Hazelwood North battery plant protestors voice concerns after government green-lights facility

Ruby and Murray Whelan's family have stated they plan to leave Hazelwood North now the plant is going ahead. photograph michelle slater
Ruby and Murray Whelan's family have stated they plan to leave Hazelwood North now the plant is going ahead. photograph michelle slater

Hazelwood North community members were "surprised and disappointed" the Victorian Planning Minister approved Chunxing's application to build a used lead acid battery recycling plant ahead of an impending VCAT hearing.

More than 50 people turned up to protest the decision outside of the Hazelwood North Primary School on Thursday morning, with some locals renewing their promises to leave the area.

Hazelwood North Action Group spokesman Andy Tegart said he had "no idea" the application was before the Planning Minister Richard Wynne, when it was approved in the new year.

"We respectfully disagree with the Minister, but we were surprised and disappointed by these choices," Mr Tegart said.

"To have the Minister intervene while this matter is being contested by VCAT seems very strange, given there was opportunity for both sides to have this matter contested."

It comes as the Minister intervened to approve the application which met the criteria for the state government's Development Facilitation Program to green light shovel-ready projects.

However, the matter was waiting to be heard at the Victorian Civil Appeals Tribunal in April after it was refused by Latrobe City Council at a special council meeting in September.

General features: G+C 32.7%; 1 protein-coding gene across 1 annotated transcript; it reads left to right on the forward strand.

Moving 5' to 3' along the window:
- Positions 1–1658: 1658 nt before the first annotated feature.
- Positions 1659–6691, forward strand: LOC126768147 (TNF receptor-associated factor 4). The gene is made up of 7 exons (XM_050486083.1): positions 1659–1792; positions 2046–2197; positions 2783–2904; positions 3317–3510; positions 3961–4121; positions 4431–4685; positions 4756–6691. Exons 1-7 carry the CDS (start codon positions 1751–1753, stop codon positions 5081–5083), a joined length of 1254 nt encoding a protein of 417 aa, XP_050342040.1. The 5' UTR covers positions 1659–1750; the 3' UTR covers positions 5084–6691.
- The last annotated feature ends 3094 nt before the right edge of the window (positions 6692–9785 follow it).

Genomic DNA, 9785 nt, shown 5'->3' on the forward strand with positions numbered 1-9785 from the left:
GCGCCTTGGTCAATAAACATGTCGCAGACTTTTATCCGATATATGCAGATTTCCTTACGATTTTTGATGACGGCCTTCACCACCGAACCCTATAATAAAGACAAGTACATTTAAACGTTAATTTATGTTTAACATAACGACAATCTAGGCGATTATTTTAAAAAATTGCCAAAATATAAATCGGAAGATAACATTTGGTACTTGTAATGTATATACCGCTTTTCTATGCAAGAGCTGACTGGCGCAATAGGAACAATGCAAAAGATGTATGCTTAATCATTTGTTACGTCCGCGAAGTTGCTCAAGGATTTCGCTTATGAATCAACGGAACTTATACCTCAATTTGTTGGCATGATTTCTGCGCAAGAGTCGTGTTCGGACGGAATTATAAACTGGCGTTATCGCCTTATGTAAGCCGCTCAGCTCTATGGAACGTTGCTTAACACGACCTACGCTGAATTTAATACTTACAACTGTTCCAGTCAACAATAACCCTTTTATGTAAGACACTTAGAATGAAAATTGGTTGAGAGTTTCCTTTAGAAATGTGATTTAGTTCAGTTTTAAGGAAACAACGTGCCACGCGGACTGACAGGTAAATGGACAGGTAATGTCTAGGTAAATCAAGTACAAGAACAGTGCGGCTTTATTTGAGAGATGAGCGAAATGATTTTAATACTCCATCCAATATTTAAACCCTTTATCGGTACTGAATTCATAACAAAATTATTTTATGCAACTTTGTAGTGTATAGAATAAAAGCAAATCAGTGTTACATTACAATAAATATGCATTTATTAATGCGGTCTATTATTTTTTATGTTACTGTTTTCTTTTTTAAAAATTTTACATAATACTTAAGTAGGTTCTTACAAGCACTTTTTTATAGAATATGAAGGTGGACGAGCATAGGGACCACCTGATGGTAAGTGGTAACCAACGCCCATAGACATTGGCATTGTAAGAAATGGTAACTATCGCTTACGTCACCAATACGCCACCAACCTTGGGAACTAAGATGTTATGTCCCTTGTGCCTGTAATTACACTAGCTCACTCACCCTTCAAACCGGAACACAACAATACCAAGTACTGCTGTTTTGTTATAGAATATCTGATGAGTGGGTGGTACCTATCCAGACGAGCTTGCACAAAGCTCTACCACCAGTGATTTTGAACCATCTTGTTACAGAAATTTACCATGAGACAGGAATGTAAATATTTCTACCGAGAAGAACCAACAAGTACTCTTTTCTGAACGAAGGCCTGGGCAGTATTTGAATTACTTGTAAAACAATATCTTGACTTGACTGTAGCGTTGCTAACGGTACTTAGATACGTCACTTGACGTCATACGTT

It means that the project can go ahead without going to VCAT.

"All along the government asked the community to have trust in the processes, but at the 11th hour these processes were totally over-ridden, including a VCAT hearing at foot," Mr Tegart said.

The community protested the application with fears the battery recycling plant could expose the local environment to potential lead emissions.

Local business owner Rebecca Whelan said her family was considering pulling her three children out of Hazelwood North Primary School and leaving the area.

"Due to the lead smelter we will probably pick and move because I don't feel that the health of my children is worth staying here," Ms Whelan said.

"I'm confused as to why the government would go ahead with this when it's so close to a primary school and so many kids. The Valley doesn't need this."

Angus and Sally Fraser had iced plans to build their dream home on a Mulga Road block while waiting to see if the battery plant would go ahead.

The family was planning to send their tot to the local primary school, but was concerned about the prevailing winds from the plant.

"We now face a facility that could pose more health complications into the future, we are concerned about the outcome of this facility," Ms Fraser said.

"It does have me concerned. We might be faced with an option of, instead of building that dream home, but now we may build something that's a bit less of a dream and then look elsewhere."

Voices of the Valley convenor Wendy Farmer had applied to represent the community at VCAT, but said she was upset the Minister did not make any local consultations before making his decision.

"This is not a shovel-ready project. The community do not want this. There will be a continued fight to ensure this project doesn't happen," Ms Farmer said.

"The government thinks this is the end of the matter, they are fooled. This is not the end of the matter, this is the beginning of the matter again."

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